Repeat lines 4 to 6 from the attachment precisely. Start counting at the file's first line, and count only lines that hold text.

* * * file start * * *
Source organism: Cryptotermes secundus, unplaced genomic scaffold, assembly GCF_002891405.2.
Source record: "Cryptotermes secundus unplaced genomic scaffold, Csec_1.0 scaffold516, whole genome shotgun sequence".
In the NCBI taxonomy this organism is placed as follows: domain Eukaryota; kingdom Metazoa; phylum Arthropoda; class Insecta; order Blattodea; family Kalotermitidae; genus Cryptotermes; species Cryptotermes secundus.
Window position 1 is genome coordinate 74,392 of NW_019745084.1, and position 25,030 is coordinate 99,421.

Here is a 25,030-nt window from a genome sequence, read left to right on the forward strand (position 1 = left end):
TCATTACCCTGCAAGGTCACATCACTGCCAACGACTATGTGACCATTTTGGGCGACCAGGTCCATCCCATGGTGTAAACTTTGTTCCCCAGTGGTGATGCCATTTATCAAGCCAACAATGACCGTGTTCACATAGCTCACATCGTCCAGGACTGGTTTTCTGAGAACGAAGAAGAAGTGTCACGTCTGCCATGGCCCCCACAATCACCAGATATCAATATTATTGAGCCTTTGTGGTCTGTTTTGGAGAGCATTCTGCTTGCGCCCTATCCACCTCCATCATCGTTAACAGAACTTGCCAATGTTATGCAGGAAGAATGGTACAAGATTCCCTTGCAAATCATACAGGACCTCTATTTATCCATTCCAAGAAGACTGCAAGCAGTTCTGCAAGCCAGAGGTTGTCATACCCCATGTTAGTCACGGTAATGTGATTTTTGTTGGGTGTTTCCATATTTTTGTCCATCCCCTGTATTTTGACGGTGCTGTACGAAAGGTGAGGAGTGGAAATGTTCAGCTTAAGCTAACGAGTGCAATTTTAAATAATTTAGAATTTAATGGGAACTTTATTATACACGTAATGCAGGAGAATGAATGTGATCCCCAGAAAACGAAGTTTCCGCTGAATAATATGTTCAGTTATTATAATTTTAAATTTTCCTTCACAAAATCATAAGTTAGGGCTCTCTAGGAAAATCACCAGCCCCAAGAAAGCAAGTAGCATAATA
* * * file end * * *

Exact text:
Window position 1 is genome coordinate 74,392 of NW_019745084.1, and position 25,030 is coordinate 99,421.

Here is a 25,030-nt window from a genome sequence, read left to right on the forward strand (position 1 = left end):
TCATTACCCTGCAAGGTCACATCACTGCCAACGACTATGTGACCATTTTGGGCGACCAGGTCCATCCCATGGTGTAAACTTTGTTCCCCAGTGGTGATGCCATTTATCAAGCCAACAATGACCGTGTTCACATAGCTCACATCGTCCAGGACTGGTTTTCTGAGAACGAAGAAGAAGTGTCACGTCTGCCATGGCCCCCACAATCACCAGATATCAATATTATTGAGCCTTTGTGGTCTGTTTTGGAGAGCATTCTGCTTGCGCCCTATCCACCTCCATCATCGTTAACAGAACTTGCCAATGTTATGCAGGAAGAATGGTACAAGATTCCCTTGCAAATCATACAGGACCTCTATTTATCCATTCCAAGAAGACTGCAAGCAGTTCTGCAAGCCAGAGGTTGTCATACCCCATGTTAGTCACGGTAATGTGATTTTTGTTGGGTGTTTCCATATTTTTGTCCATCCCCTGTATTTTGACGGTGCTGTACGAAAGGTGAGGAGTGGAAATGTTCAGCTTAAGCTAACGAGTGCAATTTTAAATAATTTAGAATTTAATGGGAACTTTATTATACACGTAATGCAGGAGAATGAATGTGATCCCCAGAAAACGAAGTTTCCGCTGAATAATATGTTCAGTTATTATAATTTTAAATTTTCCTTCACAAAATCATAAGTTAGGGCTCTCTAGGAAAATCACCAGCCCCAAGAAAGCAAGTAGCATAATA